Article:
Keith Alexander, Appellant v. SCI

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Commonwealth Court of Pennsylvania.

Keith Alexander, Appellant v. Corrections Officer Volkert, Tracy Brokenshire, Mailroom Supervisor, Nancy Wilson, Business Manager SCI Coal Township, Keri Moore, Deputy Grievance Officer, Dorina Varner, Chief Grievance Officer, Vincent Mooney, Superintendent

No. 870 C.D. 2016

Decided: April 20, 2017



Appellant Keith Alexander (Appellant) appeals from an order of the Court of Common Pleas of Northumberland County (trial court), denying his petition to proceed in forma pauperis and dismissing his complaint as frivolous. For the reasons that follow, we affirm on alternative grounds.

At all times relevant to the instant matter, Appellant was an inmate incarcerated at the State Correctional Institution at Coal Township (SCI-Coal Township). In his complaint, Appellant named several officers and employees of SCI-Coal as Defendants: Corrections Officer Volkert, Mailroom Supervisor Tracy Brokenshire, Business Manager Nancy Wilson, Deputy Grievance Officer Keri Moore, Chief Grievance Officer Dorina Varner, and Superintendent Vincent Mooney (collectively, Appellees). Appellant seeks money damages, alleging that Appellees violated his constitutional rights by refusing or failing to deliver his legal mail. The facts of this case are somewhat intertwined with a prior action filed on December 4, 2015, by Appellant in this Court, which we dismissed. Alexander v. Dunkelberger, (Pa. Cmwlth., No. 563 M.D. 2015, filed June 15, 2016) (Alexander I). In Alexander I, Appellant alleged that the Northumberland County Clerk of Courts (Clerk of Courts) had refused to file his civil complaint, dated October 7, 2015, which he attached as an exhibit to his December 4, 2015 complaint filed with this Court.

On June 15, 2016, we issued an order dismissing Appellant's complaint in Alexander I. In the June 15, 2016 order, we noted that we had received an appeal from a May 4, 2016 order of the trial court—i.e., the appeal now before this Court—apparently dismissing the October 7, 2015 complaint, which Appellant alleged the Clerk of Courts had refused to file. Accordingly, we dismissed Appellant's complaint against the Clerk of Courts as moot. On June 29, 2016, Appellant filed a motion for reconsideration. On July 12, 2016, we issued an order denying Appellant's motion for reconsideration and noting that the motion lacked a certificate of service.

With regard to the matter now before this Court, an examination of the certified record on appeal indicates that, on March 31, 2016, Appellant apparently re-filed his October 7, 2015 complaint, including a civil cover sheet and a praecipe to proceed in forma pauperis.1 By order dated May 4, 2016, the trial court, apparently construing Appellant's complaint filed on March 31, 2016, as an amended complaint, dismissed Appellant's complaint pursuant to Pa. R.C.P. No. 240(j)(1) as a frivolous action that lacks an arguable basis in law.2 On May 16, 2016, Appellant filed a notice of appeal from the trial court's May 4, 2016 order. In accordance with Pa. R.A.P. 905(a)(4),3 the Chief Clerk of this Court transmitted the filing, stamped with the date of receipt, to the trial court with instruction to process the document in accordance with Pa. R.A.P. 905(a)(4). By order dated July 22, 2016, the trial court ordered Appellant to file and serve a concise statement of errors complained of on appeal, pursuant to Pa. R.A.P. 1925(b), within 21 days of the date of the order. On August 3, 2016, Appellant served his concise statement on the trial judge. Appellant did not file his concise statement with the trial court. On August 8, 2016, Appellant filed a document in this Court, titled “motion to alert the Honorable Court of status of the amended complaint that's a part of [this case].” As an attachment to that filing, Appellant included a copy of the concise statement served on the trial judge. In his concise statement, Appellant essentially alleges that the trial court erred in dismissing his “claims of fraud and embezzlement by state correction officials” and “violations of his United States Constitutional First Amendment rights, and Article 1, Section 20 of the Pennsylvania Constitution where the above Defendants failed to deliver his outgoing legal mail,” and “new matter in which additional defendants were named who indeed retaliated against Appellant for filing his complaint by entering his cell and removing other [legal] documents.”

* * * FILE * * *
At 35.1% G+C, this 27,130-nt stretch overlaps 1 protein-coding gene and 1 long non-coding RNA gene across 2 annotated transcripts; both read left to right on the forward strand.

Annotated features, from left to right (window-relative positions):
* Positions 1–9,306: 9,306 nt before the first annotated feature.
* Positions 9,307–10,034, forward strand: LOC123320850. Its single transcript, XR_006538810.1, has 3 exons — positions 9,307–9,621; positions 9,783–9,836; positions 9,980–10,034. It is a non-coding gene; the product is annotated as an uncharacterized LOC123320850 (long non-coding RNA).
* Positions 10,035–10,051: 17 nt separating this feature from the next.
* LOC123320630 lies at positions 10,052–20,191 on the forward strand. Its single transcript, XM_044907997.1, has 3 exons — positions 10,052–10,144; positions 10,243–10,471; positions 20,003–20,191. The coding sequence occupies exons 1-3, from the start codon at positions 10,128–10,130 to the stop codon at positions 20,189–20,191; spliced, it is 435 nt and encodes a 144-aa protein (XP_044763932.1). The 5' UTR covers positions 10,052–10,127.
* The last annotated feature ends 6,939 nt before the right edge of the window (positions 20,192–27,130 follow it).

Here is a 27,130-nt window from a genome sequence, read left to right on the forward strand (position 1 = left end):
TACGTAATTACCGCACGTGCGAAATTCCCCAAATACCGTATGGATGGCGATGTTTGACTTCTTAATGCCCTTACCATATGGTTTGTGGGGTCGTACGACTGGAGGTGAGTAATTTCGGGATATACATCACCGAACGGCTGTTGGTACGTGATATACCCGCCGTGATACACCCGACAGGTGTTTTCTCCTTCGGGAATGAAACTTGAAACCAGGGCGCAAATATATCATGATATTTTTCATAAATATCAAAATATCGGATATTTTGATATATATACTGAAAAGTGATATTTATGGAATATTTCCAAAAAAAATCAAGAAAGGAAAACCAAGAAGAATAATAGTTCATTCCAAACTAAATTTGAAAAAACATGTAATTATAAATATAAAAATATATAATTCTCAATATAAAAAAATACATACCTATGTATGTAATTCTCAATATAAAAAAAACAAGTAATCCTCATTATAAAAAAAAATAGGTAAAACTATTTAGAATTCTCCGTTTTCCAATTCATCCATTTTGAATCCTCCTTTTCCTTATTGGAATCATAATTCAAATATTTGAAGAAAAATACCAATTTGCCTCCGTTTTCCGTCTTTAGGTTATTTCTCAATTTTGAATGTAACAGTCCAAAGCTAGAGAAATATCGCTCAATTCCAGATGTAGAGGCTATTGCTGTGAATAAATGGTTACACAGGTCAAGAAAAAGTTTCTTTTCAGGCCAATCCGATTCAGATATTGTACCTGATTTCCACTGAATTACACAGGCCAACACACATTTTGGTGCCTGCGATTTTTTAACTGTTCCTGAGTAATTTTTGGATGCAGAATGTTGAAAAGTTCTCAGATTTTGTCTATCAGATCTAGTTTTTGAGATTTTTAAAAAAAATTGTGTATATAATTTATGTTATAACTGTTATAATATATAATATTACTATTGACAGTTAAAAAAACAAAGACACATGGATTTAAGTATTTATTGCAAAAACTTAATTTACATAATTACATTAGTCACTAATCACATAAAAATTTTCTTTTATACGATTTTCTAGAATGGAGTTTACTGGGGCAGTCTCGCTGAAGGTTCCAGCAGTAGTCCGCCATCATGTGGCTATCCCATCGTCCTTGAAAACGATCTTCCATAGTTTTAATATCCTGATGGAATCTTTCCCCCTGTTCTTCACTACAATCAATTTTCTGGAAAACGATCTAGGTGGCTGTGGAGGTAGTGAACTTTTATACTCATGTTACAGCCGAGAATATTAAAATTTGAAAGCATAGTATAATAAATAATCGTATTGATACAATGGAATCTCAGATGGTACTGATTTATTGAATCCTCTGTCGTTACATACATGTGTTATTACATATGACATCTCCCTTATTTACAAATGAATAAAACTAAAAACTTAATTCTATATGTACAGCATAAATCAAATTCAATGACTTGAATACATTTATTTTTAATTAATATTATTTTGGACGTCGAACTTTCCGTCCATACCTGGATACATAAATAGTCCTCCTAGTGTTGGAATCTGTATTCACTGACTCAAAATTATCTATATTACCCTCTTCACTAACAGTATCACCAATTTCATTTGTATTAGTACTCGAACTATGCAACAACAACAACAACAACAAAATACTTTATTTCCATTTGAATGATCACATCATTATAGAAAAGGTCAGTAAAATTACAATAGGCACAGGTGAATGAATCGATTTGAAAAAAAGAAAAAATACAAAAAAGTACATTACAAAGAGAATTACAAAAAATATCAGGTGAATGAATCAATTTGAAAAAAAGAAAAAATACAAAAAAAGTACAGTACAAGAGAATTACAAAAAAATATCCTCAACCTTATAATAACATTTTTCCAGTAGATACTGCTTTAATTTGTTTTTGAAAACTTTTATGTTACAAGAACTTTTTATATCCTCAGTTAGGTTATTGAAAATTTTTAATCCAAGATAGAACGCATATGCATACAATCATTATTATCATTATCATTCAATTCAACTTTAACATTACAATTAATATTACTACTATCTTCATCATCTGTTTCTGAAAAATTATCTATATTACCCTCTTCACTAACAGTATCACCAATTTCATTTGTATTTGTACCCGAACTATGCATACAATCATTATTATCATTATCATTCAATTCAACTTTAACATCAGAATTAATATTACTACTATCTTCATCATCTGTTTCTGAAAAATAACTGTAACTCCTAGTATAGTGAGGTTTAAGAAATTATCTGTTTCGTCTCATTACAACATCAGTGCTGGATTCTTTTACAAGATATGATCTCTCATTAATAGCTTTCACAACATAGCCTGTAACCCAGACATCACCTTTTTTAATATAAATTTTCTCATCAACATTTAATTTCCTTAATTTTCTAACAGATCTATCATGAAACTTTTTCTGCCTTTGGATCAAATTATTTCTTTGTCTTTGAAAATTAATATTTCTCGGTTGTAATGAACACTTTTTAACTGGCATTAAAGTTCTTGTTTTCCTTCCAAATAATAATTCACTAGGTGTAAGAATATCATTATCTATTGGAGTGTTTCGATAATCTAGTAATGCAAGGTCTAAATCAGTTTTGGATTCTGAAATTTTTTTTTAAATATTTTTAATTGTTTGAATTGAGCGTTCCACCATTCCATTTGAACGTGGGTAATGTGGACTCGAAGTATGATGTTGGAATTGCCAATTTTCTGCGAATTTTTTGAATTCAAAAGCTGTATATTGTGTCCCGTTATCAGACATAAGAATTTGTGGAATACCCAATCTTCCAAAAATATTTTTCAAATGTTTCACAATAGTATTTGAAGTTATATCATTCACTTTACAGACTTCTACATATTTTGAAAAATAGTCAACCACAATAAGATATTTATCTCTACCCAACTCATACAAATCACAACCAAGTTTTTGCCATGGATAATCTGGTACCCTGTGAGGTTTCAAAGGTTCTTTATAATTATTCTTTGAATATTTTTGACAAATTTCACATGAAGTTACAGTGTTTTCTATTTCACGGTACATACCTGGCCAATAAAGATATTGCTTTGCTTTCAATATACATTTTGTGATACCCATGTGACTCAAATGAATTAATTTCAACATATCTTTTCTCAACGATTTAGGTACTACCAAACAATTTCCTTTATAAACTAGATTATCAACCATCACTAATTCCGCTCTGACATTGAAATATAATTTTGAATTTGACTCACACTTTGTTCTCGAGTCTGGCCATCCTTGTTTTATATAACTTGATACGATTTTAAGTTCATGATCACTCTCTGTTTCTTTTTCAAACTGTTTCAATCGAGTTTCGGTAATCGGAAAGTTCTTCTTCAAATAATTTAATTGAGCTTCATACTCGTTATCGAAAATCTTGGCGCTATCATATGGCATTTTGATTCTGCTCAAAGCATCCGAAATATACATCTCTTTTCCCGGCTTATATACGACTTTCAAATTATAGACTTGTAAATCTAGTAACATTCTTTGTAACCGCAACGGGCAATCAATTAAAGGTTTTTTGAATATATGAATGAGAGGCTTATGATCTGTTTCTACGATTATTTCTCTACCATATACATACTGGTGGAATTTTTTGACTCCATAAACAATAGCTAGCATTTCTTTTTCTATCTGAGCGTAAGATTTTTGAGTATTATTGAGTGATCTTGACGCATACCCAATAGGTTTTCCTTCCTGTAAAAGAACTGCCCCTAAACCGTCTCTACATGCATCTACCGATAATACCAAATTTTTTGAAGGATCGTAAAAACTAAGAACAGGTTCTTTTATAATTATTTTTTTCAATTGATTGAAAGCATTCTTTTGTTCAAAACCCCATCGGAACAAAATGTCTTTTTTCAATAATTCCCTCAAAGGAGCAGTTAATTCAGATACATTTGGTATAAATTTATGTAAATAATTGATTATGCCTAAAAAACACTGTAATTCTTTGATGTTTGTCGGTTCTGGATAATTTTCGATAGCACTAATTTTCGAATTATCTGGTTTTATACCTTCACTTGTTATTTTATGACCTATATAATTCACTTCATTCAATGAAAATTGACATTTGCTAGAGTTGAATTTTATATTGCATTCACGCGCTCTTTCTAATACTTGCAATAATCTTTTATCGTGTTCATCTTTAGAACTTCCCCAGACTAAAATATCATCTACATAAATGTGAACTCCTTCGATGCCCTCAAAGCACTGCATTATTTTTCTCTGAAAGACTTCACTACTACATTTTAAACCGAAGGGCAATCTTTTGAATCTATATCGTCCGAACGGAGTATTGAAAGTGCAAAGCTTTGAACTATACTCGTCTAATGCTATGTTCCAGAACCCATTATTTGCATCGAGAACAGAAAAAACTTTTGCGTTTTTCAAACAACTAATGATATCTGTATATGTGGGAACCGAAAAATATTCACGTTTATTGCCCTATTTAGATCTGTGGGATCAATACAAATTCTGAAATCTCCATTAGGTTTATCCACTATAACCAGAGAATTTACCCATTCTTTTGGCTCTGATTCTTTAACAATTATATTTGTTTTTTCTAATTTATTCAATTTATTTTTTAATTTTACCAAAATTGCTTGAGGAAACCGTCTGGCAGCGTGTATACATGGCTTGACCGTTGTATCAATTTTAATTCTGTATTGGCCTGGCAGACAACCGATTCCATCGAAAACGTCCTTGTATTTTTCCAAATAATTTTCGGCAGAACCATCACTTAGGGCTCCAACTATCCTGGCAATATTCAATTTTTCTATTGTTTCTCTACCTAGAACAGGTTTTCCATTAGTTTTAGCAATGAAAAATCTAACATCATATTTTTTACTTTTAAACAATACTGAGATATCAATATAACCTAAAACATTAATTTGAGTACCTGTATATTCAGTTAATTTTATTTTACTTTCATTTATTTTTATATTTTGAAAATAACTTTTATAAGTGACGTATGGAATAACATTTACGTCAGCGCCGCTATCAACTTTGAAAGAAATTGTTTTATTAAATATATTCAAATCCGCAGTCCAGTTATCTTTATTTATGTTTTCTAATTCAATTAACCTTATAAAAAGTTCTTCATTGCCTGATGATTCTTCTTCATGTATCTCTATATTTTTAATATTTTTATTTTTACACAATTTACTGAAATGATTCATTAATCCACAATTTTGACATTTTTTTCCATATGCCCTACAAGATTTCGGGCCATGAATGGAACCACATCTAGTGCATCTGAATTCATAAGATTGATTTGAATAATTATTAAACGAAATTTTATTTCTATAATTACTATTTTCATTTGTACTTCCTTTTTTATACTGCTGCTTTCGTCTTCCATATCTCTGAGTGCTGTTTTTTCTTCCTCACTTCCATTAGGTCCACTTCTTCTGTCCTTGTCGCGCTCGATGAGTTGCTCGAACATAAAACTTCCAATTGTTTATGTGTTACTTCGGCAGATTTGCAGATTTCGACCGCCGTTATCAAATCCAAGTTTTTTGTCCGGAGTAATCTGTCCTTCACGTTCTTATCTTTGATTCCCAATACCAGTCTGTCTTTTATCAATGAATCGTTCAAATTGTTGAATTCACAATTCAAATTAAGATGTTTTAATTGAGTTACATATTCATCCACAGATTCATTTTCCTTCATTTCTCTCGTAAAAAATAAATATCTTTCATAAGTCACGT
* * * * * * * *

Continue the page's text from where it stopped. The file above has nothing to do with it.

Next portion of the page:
The trial court, in response to the concise statement served on the trial judge, filed a statement in lieu of formal opinion. In its statement, the trial court notes that Appellant's complaint did not allege claims of fraud, embezzlement, or retaliation, as noted in Appellant's concise statement. The trial court, citing Buehl v. Beard, 54 A.3d 412, 417 (Pa. Cmwlth. 2012), aff'd, 91 A.3d 100 (Pa. 2014), additionally states that Appellant's claim that SCI-Coal Township failed to deliver his legal mail was properly dismissed as frivolous because “the day-to-to operations of a state correctional institution are matters with which the courts will not interfere.” (Certified Record (C.R.) at 8.) The trial court, therefore, urges this Court to quash the instant appeal.